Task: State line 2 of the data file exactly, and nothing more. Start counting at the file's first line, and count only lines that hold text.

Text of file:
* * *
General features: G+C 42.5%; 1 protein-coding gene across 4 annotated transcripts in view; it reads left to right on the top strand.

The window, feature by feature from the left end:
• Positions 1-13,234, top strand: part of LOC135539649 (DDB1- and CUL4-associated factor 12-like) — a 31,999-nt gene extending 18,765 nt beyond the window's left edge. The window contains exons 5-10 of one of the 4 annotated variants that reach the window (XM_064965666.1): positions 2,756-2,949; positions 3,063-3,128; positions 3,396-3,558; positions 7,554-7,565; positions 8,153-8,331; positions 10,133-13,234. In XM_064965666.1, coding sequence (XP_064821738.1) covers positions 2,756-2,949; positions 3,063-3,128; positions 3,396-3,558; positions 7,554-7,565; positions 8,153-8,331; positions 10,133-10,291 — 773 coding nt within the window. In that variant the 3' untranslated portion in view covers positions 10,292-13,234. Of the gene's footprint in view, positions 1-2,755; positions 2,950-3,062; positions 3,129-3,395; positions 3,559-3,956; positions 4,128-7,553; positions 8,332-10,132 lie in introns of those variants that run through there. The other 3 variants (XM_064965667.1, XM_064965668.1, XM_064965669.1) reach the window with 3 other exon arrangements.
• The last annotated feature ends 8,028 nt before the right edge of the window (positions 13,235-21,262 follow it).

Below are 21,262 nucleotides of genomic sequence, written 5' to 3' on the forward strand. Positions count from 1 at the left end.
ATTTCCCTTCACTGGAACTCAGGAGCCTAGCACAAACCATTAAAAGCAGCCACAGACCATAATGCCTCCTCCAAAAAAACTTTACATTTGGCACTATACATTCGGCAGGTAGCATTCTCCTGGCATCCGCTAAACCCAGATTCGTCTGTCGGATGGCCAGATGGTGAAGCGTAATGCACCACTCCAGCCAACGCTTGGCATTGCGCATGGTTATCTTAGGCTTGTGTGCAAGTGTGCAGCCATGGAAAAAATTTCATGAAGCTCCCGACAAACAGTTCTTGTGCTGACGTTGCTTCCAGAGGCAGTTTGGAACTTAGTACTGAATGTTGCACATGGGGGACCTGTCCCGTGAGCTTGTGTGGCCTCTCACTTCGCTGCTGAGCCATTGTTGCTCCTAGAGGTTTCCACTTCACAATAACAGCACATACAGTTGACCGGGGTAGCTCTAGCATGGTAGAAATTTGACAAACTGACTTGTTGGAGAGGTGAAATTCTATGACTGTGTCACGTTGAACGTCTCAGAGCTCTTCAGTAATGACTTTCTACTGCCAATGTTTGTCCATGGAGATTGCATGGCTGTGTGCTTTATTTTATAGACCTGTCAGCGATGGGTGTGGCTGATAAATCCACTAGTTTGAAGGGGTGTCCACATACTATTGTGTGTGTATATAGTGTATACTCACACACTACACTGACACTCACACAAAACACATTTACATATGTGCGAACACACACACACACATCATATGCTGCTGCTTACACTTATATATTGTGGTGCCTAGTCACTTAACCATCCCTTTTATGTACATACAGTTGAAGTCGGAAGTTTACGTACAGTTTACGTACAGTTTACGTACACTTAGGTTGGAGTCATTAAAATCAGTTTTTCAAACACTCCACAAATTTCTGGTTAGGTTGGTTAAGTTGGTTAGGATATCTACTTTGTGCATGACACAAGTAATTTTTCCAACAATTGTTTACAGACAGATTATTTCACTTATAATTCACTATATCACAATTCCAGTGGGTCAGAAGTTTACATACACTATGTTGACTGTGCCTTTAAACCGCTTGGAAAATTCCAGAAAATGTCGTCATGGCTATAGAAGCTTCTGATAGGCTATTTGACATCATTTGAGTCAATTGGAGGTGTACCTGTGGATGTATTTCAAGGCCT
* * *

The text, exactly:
The window, feature by feature from the left end: